West Virginia ready for physical game vs. Big Ten-style BYU

MORGANTOWN, W.Va. — When West Virginia defensive coordinator Tony Gibson began dissecting BYU video last week, he anticipated a Ty Detmer flashback.

The former Heisman winner, who 26 years ago threw for 41 touchdowns and nearly 5,200 yards in a 12-game season, is fresh into his new gig as the Cougars’ playcaller. The philosophy, at least based on present personnel, has changed.

“They look more Big Ten,” Gibson said, whose run defense allows 182 yards per game, 95th nationally. “They want to hurt you when they run the ball. They finish blocks and their backs are big.”

With 220-pounder Jamaal Williams closing in on the school’s career rushing mark, the Cougars (1-2) have passed on only 54 percent of their plays, a ratio also affected by the running of fifth-year senior Taysom Hill at quarterback. (“If the first look is not here, he’ll take off,” Gibson said.)

Then again, Hill hasn’t typically enjoyed the safest of pockets. An offensive line missing three projected starters has yielded seven sacks, as receivers have struggled getting open.

“We haven’t gotten a lot of separation against man coverage at times, and so in turn, the quarterback holds the ball a little bit,” Detmer said.

Those factors are severely curbing BYU’s downfield passing game. The receivers have only one completion beyond 20 yards (Nick Kurtz caught a 23-yarder vs. UCLA), while running back Jamaal Williams has the other.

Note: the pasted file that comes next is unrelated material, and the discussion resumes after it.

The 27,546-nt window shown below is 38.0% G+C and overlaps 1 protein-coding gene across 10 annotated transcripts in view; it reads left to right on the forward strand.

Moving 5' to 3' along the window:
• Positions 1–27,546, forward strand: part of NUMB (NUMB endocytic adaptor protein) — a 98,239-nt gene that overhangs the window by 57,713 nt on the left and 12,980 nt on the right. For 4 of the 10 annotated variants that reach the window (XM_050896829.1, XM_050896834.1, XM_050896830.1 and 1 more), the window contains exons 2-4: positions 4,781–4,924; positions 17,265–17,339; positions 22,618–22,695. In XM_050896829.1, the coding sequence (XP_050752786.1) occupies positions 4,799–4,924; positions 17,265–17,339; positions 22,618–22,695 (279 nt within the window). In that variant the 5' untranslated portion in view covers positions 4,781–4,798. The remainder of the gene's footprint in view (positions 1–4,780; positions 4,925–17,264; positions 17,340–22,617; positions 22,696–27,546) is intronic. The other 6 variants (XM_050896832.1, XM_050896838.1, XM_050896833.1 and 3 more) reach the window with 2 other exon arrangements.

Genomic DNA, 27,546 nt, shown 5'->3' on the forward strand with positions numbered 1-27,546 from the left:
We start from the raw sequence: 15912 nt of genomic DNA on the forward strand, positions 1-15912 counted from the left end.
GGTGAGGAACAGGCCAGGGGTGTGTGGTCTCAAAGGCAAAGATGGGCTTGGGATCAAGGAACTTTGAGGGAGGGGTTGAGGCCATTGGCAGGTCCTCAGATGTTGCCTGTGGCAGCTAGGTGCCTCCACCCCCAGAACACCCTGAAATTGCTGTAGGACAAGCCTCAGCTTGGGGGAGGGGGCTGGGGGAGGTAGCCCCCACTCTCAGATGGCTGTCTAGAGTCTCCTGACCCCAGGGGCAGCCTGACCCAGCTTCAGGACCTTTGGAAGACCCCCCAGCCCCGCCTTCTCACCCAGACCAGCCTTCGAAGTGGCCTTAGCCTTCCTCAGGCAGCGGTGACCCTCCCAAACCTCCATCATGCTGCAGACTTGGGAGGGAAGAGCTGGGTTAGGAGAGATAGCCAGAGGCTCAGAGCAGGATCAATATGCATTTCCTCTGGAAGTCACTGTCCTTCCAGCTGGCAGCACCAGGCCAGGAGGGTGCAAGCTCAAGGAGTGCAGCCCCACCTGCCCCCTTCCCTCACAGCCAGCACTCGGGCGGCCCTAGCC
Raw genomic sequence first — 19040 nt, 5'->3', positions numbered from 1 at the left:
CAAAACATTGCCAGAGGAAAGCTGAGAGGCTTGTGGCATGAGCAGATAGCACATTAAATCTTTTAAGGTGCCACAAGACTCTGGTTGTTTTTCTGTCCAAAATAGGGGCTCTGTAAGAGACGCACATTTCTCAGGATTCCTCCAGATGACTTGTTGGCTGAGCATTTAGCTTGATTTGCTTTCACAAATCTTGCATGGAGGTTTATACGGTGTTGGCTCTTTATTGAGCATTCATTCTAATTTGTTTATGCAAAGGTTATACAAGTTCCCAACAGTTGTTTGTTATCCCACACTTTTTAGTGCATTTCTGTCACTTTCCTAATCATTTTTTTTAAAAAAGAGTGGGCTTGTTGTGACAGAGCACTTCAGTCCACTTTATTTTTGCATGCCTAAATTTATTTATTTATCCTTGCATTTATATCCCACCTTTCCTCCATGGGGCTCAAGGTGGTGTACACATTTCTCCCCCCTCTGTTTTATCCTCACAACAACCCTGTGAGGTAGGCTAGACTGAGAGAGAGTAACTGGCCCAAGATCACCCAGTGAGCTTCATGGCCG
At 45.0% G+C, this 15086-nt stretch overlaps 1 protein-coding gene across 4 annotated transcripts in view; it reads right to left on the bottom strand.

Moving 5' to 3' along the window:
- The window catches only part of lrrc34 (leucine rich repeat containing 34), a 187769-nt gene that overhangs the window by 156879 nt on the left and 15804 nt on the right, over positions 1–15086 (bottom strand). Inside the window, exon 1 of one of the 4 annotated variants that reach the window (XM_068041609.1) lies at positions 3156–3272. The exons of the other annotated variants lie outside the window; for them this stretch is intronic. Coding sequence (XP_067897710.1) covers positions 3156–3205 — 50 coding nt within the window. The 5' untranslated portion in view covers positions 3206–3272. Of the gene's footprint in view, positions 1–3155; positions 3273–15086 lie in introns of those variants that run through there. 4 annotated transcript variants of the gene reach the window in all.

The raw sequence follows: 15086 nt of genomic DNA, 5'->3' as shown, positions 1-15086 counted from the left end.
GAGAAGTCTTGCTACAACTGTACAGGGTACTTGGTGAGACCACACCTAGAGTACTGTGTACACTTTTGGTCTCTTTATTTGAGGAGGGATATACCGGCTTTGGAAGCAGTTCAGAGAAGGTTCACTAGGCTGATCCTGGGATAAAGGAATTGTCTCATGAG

“They’re just not taking those shots,” Gibson said. “They’re not throwing the verticals as much as I’d thought.”

Even with BYU ranked 105th in total offense, first-year head coach Kalani Sitake plans to stick with the 26-year-old Hill, who was born two weeks before Detmer authored an upset of top-ranked Miami in 1990.

Switching to sophomore Tanner Magnum “would’ve been a premature decision,” Sitake said. “It would be foolish right now to make (Hill) a scapegoat when it wasn’t all his fault.”

Detmer reminded reporters this week that BYU started 0-3 in his Heisman encore, thanks to an opening-month schedule of Florida State, Penn State and UCLA.

“I hadn’t changed as a player,” Detmer said. “But sometimes you are only as good as the guys that are playing around you.”

West Virginia defensive coaches watched last year’s film of Magnum, a former Rivals four-star prospect ranked as the No. 3 quarterback in the 2012 class. He’s a 6-foot-3 pocket passer who displays an elite arm but lacks Hill’s mobility.

Regardless which quarterback BYU plays Saturday, the West Virginia secondary expects a few deep shots to keep them honest.

“They like to pound the ball out,” said Mountaineers safety Jarrod Harper. “But at times, with different personnel, they like to take shots. You’ve just got to be able to see the information. You’ve got to study film, know the personnel, know what they like to do on different downs.”

BYU might even go hurry-up to jumpstart the offense. The Cougars are 3-for-3 in two-minute situations so far, scoring late-game touchdowns against Utah and UCLA and moving into field-goal range before half against the Bruins.

“They’ve played three pretty good teams,” Gibson said. “You don’t want them to start clicking this week.”





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